Sean Tipton, Listen to the Donor Families

By admin on August 03, 2011

In the Council for Responsible Genetics Article from yesterday (, I read this: “The American Society for Reproductive Medicine (ASRM), which represents fertility clinics across the country, thinks Washington is intruding on donors’ privacy. “Most people, both donors and recipients, still prefer anonymous donation,” says ASRM spokesman Sean Tipton.”

I do wonder if Sean Tipton, has been reading any of the research that has been published over the past few years. I wonder if he has read any of the 14,000 messages posted on the DSR’s message board since 2000. Any of the other websites and blogs written by donor offspring? News articles about donors, offspring and parents? Wouldn’t you think the ASRM would want listen to these folks, those whose lives are directly affected by the policies that the ASRM puts into place?  It does appear that they are operating under, and still advising upon, the system that they set up decades ago, without listening to the lessons that all of us in donor families have learned over the past couple of decades.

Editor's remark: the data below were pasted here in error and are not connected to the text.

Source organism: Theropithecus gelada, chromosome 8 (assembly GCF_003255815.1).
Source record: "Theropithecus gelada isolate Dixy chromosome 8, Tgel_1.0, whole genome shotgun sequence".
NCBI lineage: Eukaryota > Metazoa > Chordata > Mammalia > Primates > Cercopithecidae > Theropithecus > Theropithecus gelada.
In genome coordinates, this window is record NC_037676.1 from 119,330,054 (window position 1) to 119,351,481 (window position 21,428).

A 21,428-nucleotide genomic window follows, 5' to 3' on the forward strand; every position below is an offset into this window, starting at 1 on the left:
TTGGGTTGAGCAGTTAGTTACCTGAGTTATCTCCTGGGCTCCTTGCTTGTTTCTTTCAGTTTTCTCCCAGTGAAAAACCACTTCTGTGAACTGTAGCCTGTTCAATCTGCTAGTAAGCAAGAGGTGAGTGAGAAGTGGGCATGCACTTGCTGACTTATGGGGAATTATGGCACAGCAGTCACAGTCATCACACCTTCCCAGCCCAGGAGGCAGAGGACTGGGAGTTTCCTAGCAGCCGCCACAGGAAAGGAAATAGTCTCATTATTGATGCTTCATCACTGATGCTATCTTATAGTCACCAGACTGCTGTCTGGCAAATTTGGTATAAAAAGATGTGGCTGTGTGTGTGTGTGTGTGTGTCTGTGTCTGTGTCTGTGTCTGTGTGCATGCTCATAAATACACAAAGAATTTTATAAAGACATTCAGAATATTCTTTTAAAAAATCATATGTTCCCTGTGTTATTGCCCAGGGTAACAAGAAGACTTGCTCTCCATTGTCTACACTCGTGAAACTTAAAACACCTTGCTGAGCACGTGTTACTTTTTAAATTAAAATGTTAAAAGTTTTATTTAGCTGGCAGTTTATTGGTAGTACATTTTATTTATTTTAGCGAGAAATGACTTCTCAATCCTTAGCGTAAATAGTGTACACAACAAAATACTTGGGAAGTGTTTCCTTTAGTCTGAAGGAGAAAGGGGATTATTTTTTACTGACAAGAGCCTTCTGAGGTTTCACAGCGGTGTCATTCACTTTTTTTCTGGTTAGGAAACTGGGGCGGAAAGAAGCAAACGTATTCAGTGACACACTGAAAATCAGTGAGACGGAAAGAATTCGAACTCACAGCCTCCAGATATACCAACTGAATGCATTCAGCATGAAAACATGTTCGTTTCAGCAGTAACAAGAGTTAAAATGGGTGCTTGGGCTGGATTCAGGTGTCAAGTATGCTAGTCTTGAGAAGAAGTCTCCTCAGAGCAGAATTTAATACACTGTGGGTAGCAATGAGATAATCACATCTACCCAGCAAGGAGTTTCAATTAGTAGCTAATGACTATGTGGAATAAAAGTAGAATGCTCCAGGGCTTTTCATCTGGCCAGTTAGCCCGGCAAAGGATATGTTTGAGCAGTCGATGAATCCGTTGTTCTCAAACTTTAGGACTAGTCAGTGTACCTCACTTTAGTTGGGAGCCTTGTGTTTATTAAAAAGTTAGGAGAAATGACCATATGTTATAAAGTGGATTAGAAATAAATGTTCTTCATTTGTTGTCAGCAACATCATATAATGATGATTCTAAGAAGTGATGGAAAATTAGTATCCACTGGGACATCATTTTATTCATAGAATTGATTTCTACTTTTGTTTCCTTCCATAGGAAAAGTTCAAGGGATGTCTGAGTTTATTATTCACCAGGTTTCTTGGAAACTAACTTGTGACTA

The journal Human Reproduction recently published research on 751 donor offspring. 77% of the surveyed offspring recommend that parents use a known or willing-to-be known donor.  In resent research presented at the ASRM meeting last October, 164 surveyed sperm donors were overwhelmingly open to contact with their offspring, challenging Mr. Tipton’s outdated idea that most donors wish anonymity. What we have found is that the young donors who are not properly counseled and educated do tend to choose anonymity. 61.2% of surveyed sperm donor recipients who chose anonymous donors, say that they wish they had chosen open donors instead. Again, no proper counseling and education at the front door of the clinics and sperm banks. 49.3% of surveyed egg donor parents who used anonymous donors now wish they would have used an open donor.  And remember, many of these children are still young and just have not started asking their parents the unanswerable questions yet.

Mr. Tipton then goes on to say, “We think families and donors ought to be allowed to make decisions in terms of anonymous vs. non-anonymous donation.” Sure, but what about requiring education and counseling at the front door so that donors and recipients can make fully educated decisions.  The DSR has more than 31,000 members now, and many of the donors and recipients come to us with the same sentiment, “I wish I would have known.”

For years, you dismissed us calling the information “anecdotal”. You asked for the research. Now that there is research coming out on a regular basis, won’t you read it? (Many of our research participants come from outside of the DSR, and outside of the US, so the response reaches far and wide.)  Won’t you invite the donors, parents and offspring to participate at one of your meetings? Instead of debating anonymity amongst yourselves, maybe open up the conversation to include us?